We need to prepare, not panic – Palace

Residents of Davao City mourn at a makeshift memorial for the 14 people killed in Friday’s bombing of a busy night market. PHOTO AFP

Residents of Davao City mourn at a makeshift memorial for the 14 people killed in Friday’s bombing of a busy night market. PHOTO AFP


Malacañang on Sunday urged the public to carry on with normal life despite President Rodrigo Duterte’s declaration of a “State of Lawless Violence,” but said people should be prepared for acts of terrorism following Friday’s deadly blast in Davao City.

“Let’s continue with our lives. Do not be afraid but be alert. Let’s practice our civic responsibilities as responsible citizens to ensure our country moves forward progressively,” Presidential Communications Secretary Martin Andanar said over state-run radio station DZRB.

Andanar appealed for public help as the government fights “faceless” terrorists, saying “the best way is to get our act together as government and as one people.”

Chief Presidential Legal Counsel Salvador Panelo said an executive order formalizing the President’s declaration would be issued today.

But the declaration, he clarified, did not mean people should restrict their activities.

“The only difference is we will be alert. We can do our normal activities everyday. The goal is to keep everyone safe,” Panelo said over radio station DZBB.

Panelo claimed there were terror threats in major cities across the country, including those in Metro Manila, that warranted a nationwide declaration of the State of Lawless Violence.

“There are explosion threats in major cities. Terrorism is not only in Davao. And drug personalities are all over the land … the same with criminality. So this should be nationwide because the problems are nationwide,” Panelo stressed.

Expect curfews
Still, the public should expect a curfew, especially for minors, as well as more checkpoints.

“It’s up to the security forces to implement the curfew. We need curfew to keep the youth safe, so don’t be surprised with additional checkpoints,” Panelo said.

“If need be, the President will use the military to suppress violence in our country,” he added.

The Palace also shrugged off the travel advisories issued by the United States, the United Kingdom and Australia that urged their respective citizens to take safety measures and avoid crowded areas, following the Davao explosion.

“Well, that usually happens, so there’s nothing new about that. It’s their duty to advise their citizens who are traveling to be careful,” Andanar said.

The Davao blast forced President Duterte to cancel his Saturday trip to Brunei. But he will proceed with his trips to Vientiane, Laos for the Association of Southeast Asian Nations summits, and a visit to Indonesia.

Duterte ‘angry’
The Philippine National Police (PNP) chief, Director General Ronald “Bato” de la Rosa told reporters in Camp Crame on Sunday that Duterte was angry over the blast, but did not castigate security forces during their meeting in Davao City.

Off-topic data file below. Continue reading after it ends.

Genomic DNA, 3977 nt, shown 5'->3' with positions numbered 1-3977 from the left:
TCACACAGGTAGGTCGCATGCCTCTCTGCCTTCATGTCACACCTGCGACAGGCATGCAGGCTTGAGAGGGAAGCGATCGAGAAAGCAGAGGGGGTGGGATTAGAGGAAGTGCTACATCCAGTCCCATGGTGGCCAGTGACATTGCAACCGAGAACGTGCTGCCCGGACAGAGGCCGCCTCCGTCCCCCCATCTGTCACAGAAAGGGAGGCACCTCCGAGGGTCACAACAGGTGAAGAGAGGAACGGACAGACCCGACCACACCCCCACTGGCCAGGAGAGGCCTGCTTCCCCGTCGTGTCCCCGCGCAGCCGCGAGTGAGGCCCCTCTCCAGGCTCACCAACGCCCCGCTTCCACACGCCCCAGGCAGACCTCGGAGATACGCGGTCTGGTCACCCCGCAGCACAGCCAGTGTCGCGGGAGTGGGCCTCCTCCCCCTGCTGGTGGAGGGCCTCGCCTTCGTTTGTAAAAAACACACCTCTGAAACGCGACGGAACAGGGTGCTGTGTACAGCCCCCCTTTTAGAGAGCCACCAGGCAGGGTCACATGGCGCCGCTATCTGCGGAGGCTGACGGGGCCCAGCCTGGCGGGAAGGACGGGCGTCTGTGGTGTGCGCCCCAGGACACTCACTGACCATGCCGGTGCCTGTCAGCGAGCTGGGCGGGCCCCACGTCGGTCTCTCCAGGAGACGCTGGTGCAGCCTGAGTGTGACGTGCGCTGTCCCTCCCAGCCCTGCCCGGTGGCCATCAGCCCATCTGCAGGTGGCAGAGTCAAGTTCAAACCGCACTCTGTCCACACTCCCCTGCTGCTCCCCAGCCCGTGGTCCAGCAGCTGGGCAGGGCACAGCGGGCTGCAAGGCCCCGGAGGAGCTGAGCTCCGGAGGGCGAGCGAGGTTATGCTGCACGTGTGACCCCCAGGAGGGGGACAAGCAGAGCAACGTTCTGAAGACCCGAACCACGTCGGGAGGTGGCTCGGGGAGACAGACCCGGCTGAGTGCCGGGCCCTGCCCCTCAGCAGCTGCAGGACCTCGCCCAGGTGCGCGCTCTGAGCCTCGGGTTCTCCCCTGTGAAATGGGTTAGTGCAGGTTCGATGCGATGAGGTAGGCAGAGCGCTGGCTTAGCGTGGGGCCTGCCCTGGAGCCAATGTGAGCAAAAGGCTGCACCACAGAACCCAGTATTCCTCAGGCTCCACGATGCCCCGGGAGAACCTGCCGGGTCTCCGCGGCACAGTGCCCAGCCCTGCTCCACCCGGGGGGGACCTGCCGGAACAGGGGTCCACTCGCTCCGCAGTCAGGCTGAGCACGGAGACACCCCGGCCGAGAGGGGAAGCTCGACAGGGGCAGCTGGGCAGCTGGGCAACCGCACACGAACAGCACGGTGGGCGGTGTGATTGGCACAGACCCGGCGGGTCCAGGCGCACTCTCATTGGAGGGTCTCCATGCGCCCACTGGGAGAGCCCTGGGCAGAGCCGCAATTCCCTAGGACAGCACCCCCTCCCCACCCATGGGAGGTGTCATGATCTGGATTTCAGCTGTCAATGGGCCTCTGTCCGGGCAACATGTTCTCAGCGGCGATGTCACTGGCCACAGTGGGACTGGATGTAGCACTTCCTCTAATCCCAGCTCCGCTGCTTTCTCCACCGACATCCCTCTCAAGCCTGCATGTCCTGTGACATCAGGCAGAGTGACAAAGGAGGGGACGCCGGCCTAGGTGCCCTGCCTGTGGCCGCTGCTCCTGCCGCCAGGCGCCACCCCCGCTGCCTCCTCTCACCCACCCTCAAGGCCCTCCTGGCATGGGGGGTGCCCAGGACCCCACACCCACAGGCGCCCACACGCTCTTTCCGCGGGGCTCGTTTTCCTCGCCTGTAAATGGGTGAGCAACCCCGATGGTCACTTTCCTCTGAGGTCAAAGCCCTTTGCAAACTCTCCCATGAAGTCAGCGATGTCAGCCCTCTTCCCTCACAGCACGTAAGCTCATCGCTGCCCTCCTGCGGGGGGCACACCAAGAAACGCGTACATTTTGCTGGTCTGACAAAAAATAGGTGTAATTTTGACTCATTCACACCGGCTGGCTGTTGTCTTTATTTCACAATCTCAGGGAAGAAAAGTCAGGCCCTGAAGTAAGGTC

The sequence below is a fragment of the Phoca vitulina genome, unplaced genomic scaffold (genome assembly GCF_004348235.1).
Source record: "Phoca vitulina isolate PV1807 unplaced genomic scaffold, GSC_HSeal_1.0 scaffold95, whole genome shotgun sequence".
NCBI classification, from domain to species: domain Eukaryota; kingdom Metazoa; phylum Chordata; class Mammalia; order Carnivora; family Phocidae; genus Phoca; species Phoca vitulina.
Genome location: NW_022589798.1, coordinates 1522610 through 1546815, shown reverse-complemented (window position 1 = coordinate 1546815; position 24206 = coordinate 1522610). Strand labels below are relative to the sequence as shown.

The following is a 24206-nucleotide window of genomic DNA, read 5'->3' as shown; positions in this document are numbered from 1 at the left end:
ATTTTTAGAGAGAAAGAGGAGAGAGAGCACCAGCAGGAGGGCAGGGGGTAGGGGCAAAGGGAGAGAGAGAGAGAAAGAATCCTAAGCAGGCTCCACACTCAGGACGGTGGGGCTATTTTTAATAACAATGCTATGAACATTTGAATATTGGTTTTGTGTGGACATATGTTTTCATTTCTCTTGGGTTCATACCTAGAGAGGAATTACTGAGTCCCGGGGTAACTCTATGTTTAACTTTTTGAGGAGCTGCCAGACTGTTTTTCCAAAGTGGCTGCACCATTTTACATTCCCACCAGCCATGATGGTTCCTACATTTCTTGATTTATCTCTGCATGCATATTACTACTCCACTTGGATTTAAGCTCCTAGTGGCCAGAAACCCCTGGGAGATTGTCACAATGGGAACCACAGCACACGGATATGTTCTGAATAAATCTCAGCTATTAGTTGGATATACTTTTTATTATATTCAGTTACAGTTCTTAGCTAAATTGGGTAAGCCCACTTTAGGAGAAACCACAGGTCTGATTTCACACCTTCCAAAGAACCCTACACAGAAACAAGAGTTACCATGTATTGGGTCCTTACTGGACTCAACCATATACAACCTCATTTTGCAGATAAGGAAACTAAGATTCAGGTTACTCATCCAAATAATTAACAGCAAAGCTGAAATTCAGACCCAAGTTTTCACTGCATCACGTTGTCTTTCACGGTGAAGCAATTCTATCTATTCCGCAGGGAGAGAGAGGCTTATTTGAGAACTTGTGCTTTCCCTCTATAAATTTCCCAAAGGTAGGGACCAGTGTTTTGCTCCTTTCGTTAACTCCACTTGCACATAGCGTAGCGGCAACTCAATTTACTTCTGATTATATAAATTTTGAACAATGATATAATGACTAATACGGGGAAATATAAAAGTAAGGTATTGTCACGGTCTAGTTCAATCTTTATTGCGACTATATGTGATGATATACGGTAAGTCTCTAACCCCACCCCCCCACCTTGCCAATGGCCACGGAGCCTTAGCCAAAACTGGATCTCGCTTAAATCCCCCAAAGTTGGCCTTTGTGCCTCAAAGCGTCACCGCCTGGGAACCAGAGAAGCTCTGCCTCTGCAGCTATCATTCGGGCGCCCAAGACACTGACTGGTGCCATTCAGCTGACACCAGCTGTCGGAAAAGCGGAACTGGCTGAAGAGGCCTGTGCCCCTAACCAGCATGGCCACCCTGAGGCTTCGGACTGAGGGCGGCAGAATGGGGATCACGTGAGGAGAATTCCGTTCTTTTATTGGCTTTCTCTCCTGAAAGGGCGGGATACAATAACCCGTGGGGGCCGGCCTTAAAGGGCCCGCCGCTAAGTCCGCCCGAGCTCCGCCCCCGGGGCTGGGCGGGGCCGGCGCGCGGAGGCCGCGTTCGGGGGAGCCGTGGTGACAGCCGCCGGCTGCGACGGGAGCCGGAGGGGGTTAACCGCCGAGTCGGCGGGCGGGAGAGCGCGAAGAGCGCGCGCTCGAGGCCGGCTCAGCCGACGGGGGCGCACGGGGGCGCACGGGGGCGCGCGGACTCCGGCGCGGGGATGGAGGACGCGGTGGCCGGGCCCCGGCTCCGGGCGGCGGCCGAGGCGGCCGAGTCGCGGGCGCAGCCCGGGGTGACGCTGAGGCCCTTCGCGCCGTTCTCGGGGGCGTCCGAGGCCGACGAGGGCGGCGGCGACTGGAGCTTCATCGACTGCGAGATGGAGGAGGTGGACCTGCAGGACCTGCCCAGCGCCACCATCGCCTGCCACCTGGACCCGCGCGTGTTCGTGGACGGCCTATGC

“There was no such mood in our long conversation,” de la Rosa said.

De la Rosa said the bloody incident proved emotionally draining with the loss of over a dozen lives and injuries to scores of others.

“But that doesn’t mean we surrender. There’s a time for them, a time for us. Luck will not be always on their side,” he said in Filipino.

For Albay Rep. Edcel Lagman, an opposition stalwart, the declaration of a State of Lawless Violence was legally unnecessary and alarming because the President can still summon the Armed Forces to suppress lawless violence in any part of the country, cause the installation of police blockages and checkpoints without unwarranted searches, as well as impose limited and reasonable curfew hours, without such declaration.

“This [declaration]unduly alarms the people of the President’s emerging exercise of extraordinary emergency powers like the suspension of the writ of habeas corpus and declaration of martial law. Abuses of civil, political and human rights could happen in its implementation,” Lagman said in a statement.

“The nationwide coverage of the declaration projects a grim scenario of countrywide lawlessness, where in fact the overwhelming majority of the areas in the country are peaceful,” Lagman added.



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  1. one solution is just continue military operations in Sulu and Basilan without let up until villages supporting abu sayaf are empty and let christian settlers move in and drive out these violent tausugs back to sabah. also continued military operations will reduce the moro population. identify enemy targets and just bomb them with all we got. expect collateral damage from their communities supporting them. send all moro refutees to sabah.